Wednesday, June 16, 2010

A Journey from Darkness to Light: One Woman's Journey out of Depression (Part III-B of III)

In this three part series, one of our avid TUS readers (with a background in mental health) shares with us her journey through anxiety and depression and how she found peace in natural remedies. Perhaps this story is yours. If you are struggling with anxiety and depression or know someone close to you that is, please share this series.

If you are just joining us, please read Part I here:
http://theuniversalsoul.blogspot.com/2010/05/journey-from-darkness-to-light-one.html.
And you can read Part II here:
http://theuniversalsoul.blogspot.com/2010/06/journey-from-darkness-to-light-one.html.
Part III-A can be read here:
http://theuniversalsoul.blogspot.com/2010/06/journey-from-darkness-to-light-one_15.html.

Disclaimer: And please keep in mind that though Ms. Chartier has a background in mental health and is very informed, citing all her resources, she is not a physician. Please consult your physician if you are dealing with depression or find a professional in natural remedies and homeopathy to help you. Thank you.

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Part III-B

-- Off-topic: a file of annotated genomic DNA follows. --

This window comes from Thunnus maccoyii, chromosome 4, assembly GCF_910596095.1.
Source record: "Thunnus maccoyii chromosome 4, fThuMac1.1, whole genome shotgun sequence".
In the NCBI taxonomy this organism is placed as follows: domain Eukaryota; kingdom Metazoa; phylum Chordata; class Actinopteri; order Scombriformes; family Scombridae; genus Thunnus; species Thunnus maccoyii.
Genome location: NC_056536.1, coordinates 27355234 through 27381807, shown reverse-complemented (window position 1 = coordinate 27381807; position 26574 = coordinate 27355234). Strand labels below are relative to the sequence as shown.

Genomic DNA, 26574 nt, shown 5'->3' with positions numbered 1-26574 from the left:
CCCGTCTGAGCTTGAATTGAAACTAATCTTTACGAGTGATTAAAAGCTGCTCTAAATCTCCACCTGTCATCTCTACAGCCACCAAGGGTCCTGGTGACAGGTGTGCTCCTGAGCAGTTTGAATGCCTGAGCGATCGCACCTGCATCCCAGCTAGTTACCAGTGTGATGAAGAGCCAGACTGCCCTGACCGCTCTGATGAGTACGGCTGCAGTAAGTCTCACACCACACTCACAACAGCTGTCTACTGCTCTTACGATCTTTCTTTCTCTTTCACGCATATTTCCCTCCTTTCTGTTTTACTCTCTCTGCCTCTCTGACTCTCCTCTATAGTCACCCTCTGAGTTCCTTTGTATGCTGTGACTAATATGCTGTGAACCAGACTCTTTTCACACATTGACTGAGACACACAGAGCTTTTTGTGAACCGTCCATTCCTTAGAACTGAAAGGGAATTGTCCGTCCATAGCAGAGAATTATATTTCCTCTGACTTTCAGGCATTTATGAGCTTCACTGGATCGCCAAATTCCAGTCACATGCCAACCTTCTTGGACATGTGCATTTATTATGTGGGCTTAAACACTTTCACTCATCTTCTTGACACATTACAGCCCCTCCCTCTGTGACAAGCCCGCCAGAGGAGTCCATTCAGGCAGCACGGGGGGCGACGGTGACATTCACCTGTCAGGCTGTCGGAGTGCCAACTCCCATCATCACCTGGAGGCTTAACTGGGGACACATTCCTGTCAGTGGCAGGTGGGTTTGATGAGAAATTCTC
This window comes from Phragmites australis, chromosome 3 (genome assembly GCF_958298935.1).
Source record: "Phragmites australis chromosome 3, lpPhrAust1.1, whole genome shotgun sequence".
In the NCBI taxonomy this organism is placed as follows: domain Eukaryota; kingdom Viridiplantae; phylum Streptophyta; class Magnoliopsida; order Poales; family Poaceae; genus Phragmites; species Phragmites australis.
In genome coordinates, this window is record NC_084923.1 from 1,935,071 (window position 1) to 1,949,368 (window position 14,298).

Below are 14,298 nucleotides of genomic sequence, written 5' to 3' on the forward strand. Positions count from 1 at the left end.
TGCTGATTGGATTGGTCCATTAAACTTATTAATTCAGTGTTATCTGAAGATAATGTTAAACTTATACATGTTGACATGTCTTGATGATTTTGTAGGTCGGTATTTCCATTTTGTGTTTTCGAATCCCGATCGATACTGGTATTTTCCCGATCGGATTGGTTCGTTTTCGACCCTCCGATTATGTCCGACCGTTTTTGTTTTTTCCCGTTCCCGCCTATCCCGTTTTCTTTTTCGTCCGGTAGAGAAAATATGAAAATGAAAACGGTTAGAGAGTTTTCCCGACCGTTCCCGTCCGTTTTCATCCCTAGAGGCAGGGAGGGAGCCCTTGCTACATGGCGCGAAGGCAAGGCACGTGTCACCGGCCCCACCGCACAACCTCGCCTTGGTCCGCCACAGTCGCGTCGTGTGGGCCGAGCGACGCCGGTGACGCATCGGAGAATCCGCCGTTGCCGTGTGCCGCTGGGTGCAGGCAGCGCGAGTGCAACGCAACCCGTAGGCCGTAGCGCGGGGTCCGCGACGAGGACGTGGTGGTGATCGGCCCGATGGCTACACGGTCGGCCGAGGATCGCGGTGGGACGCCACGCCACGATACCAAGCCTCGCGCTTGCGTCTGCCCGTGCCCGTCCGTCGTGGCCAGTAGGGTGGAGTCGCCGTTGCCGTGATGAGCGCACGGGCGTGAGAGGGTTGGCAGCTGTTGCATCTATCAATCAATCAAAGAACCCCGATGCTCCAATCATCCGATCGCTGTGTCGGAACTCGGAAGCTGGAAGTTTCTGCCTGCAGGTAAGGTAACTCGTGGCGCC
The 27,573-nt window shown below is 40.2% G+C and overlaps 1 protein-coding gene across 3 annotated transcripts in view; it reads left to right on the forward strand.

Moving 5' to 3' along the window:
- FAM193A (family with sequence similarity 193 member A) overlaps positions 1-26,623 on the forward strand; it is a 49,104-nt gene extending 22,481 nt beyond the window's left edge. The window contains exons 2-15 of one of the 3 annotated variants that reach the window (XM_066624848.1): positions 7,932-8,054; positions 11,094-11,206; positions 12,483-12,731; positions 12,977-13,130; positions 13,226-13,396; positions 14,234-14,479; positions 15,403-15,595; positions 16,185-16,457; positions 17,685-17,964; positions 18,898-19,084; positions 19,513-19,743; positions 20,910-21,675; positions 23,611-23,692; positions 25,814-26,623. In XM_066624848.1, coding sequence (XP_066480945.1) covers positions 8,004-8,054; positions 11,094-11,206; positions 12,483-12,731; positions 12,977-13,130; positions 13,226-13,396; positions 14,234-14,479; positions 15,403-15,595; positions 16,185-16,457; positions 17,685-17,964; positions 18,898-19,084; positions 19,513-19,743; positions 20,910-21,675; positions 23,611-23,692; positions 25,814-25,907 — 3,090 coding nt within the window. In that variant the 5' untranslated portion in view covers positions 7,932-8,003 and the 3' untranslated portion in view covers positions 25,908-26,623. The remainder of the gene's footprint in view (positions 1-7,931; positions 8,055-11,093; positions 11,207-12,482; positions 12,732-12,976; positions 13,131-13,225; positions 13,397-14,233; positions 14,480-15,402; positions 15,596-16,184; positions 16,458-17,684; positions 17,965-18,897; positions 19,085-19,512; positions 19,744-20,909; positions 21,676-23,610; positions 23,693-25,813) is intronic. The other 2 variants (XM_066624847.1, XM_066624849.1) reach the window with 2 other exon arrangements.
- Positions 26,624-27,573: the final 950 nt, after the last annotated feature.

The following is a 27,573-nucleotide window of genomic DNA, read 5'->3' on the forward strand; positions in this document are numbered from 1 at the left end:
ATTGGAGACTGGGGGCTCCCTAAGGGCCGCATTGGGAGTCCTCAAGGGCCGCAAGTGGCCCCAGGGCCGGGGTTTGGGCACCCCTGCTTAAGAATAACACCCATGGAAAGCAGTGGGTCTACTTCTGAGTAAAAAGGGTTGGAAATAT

By: N. Chartier

Change Your Lifestyle, Change Your Life

So far in this series, I have shared what triggered me to seek psychiatric care, how antidepressants affected me and changed my life, and the natural cures I rely on day-to-day that have drastically improved my stressed moods and depression. Now, I would like to focus for a few minutes on some of the other ways to help improve your quality of life and therefore, your emotions. Combating depression and anxiety naturally can be done. I am living proof that it is possible. But, it requires more than just taking a handful of supplements every day. It requires changing the way you think, what you eat, how you live your life, and who you associate with among other things. Depression can be a serious problem for some, but for most people, by establishing a healthy lifestyle and incorporating the supplements I previously mentioned, living life depression free naturally is not only possible, it is probable. Here are few other changes you can make in your life to not only help combat depression and anxiety, but to improve your quality of life over all:

• I know I have said it before and now I am going to say it again: Exercise! Exercising does more than just burn calories and boost your heart rate; it also helps to improve your mood because physical activity stimulates the “feel-good” chemicals in our brains, like endorphins, which leaves us feeling more relaxed and energized than before we worked out. Plus, exercise helps to boost our self-esteem, too.